North, South, Central and Administration Blocks | NSW Environment, Energy and Science

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North, South, Central and Administration Blocks

Item details

Name of item: North, South, Central and Administration Blocks
Other name/s: Sandstone Buildings
Type of item: Built
Primary address: Macquarie Street, Sydney, NSW 2000
Parish: ST. JAMES
County: CUMBERLAND
Local govt. area: Sydney
Property description
Lot/Volume CodeLot/Volume NumberSection NumberPlan/Folio CodePlan/Folio Number
     
All addresses
Street AddressSuburb/townLGAParishCountyType
Macquarie StreetSydneySydneyST. JAMESCUMBERLANDPrimary Address

Owner/s

Organisation NameOwner CategoryDate Ownership Updated
Ministry of HealthState Government20 Jul 05

Statement of significance:

The institution is the oldest hospital in Australia; it has been on the present site since 1816 and as an institution has links with the earliest European occupation of the nation.
It is associated with a variety of historically important persons. The oldest building on site is directly associated with Florence Nightingale and as such is of major importance.
The buildings reflect the growth and changes of the institution and in themselves are important symbols for the medical history and the social history of the nation.
The hospital complex forms an important and sympathetic component of the most important historical institutional precinct in Australia.
The 1890's buildings are substantial buildings, most of which are crafted in fine materials reflecting the important stylistic influences of the latter part of the 19th century. These buildings are a significant asset, which, with proper maintenance, will have a considerable life.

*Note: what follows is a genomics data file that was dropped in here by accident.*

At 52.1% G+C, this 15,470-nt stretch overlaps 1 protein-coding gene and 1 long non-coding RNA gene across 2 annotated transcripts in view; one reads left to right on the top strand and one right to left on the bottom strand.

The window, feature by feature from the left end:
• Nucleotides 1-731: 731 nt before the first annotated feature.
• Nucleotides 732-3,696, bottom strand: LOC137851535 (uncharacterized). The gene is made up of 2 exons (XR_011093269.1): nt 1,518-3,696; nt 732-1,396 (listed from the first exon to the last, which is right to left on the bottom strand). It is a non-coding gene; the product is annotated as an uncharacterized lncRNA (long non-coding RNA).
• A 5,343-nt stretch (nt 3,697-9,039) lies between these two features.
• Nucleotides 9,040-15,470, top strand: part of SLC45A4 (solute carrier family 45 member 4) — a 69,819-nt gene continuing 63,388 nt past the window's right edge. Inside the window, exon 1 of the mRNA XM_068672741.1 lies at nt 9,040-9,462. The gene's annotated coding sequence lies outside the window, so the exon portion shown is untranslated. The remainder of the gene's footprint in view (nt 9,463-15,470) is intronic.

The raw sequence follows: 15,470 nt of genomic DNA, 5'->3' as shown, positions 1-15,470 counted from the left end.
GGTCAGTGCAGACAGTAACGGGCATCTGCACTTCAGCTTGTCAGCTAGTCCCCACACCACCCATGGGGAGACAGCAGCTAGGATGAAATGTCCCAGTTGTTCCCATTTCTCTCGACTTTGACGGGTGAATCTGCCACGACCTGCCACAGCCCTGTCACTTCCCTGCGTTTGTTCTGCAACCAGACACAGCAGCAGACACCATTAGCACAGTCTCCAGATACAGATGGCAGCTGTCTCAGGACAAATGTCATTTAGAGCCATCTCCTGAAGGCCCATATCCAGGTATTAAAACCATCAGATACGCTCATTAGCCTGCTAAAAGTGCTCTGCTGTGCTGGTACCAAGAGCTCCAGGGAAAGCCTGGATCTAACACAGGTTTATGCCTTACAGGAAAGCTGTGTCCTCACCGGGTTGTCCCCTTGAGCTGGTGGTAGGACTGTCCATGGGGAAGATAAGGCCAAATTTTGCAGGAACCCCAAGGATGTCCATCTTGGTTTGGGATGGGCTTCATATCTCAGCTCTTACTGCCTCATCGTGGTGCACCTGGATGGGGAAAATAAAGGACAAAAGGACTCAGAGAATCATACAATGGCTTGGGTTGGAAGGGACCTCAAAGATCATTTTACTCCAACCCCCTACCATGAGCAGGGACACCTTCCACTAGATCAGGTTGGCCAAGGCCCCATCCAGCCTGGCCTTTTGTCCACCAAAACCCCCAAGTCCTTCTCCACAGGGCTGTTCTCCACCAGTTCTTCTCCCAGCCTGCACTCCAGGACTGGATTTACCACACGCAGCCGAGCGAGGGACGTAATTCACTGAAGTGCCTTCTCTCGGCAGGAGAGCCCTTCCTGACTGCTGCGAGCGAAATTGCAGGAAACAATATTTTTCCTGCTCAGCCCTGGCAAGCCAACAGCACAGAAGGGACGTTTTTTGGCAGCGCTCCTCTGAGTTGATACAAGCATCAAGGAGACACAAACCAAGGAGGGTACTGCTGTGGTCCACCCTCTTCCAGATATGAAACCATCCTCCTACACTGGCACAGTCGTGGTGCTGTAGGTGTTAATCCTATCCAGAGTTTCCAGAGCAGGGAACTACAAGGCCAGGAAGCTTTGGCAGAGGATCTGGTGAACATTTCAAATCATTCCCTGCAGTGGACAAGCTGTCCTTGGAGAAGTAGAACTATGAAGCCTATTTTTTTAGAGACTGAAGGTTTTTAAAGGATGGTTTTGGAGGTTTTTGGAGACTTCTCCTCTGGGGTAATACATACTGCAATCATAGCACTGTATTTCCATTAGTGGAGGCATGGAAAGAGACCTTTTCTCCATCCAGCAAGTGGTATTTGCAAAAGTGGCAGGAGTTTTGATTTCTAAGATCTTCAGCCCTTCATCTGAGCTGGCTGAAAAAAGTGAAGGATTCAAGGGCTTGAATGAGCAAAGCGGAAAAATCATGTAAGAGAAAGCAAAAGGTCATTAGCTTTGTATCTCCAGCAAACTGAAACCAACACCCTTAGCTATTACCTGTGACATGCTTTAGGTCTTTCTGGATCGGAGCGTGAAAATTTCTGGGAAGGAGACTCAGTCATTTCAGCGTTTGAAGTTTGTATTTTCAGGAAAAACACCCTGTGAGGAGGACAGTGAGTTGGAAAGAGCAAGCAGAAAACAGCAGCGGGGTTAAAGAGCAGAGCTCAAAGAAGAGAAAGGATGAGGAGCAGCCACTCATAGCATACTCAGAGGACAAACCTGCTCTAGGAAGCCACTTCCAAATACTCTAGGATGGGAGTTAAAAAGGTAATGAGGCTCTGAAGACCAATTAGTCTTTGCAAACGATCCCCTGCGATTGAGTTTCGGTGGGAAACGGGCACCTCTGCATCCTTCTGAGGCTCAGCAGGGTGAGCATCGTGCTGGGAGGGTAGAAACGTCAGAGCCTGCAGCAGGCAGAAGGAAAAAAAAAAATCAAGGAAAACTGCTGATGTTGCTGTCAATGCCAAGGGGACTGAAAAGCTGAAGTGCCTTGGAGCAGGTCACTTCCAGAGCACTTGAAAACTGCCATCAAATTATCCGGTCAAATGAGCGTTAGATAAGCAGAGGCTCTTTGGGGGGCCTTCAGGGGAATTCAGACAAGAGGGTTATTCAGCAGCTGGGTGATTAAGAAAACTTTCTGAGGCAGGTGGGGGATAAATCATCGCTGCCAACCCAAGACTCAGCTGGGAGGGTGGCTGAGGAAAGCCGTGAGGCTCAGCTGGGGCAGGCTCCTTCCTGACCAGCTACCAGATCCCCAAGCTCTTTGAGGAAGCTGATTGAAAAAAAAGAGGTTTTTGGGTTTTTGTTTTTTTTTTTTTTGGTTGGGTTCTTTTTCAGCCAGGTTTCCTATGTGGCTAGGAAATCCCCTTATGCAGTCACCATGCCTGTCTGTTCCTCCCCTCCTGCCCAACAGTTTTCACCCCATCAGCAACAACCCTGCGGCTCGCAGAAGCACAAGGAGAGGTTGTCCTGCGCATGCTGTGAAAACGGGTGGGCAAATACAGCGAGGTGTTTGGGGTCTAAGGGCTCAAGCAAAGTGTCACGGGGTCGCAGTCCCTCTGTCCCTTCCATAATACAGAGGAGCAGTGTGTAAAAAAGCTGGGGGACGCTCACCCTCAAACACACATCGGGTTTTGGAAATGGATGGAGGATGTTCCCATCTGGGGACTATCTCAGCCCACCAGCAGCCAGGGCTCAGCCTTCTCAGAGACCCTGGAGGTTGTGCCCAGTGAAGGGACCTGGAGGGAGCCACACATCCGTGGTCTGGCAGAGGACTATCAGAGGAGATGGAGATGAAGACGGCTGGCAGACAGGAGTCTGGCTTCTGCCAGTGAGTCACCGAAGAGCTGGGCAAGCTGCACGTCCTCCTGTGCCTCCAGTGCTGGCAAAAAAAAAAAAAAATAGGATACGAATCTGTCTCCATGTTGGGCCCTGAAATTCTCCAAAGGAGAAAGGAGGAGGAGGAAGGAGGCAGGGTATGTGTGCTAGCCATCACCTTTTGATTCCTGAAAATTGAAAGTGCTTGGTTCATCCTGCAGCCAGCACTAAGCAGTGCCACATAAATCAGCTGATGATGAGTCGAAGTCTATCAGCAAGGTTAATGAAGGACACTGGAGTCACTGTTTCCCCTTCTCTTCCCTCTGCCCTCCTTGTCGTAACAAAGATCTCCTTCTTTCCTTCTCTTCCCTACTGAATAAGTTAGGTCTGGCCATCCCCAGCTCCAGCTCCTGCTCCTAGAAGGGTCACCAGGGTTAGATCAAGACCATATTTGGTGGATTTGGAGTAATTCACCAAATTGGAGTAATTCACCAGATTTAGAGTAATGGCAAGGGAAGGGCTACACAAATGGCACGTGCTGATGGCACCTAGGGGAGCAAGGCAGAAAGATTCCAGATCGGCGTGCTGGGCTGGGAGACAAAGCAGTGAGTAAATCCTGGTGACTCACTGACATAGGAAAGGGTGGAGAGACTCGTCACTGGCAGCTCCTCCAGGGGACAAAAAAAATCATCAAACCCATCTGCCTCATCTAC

The 19th century buildings form an important visual focus to Martin Place, a major urban space in the city and as such are an important element in the urban townscape. From the elevated viewpoint of adjacent buildings the hospital buildings present a roofscape of extraordinary interest.
An imposing group of late Victorian buildings forming an integral part of Sydney Hospital institutional building complex. Major landmark and streetscape impact on the centre of Sydney. Historically, an important record of the early history of medicine in Australia.
Note: The State Heritage Inventory provides information about heritage items listed by local and State government agencies. The State Heritage Inventory is continually being updated by local and State agencies as new information becomes available. Read the OEH copyright and disclaimer.

Description

Designer/Maker: T Rowe
Construction years: 1884-1894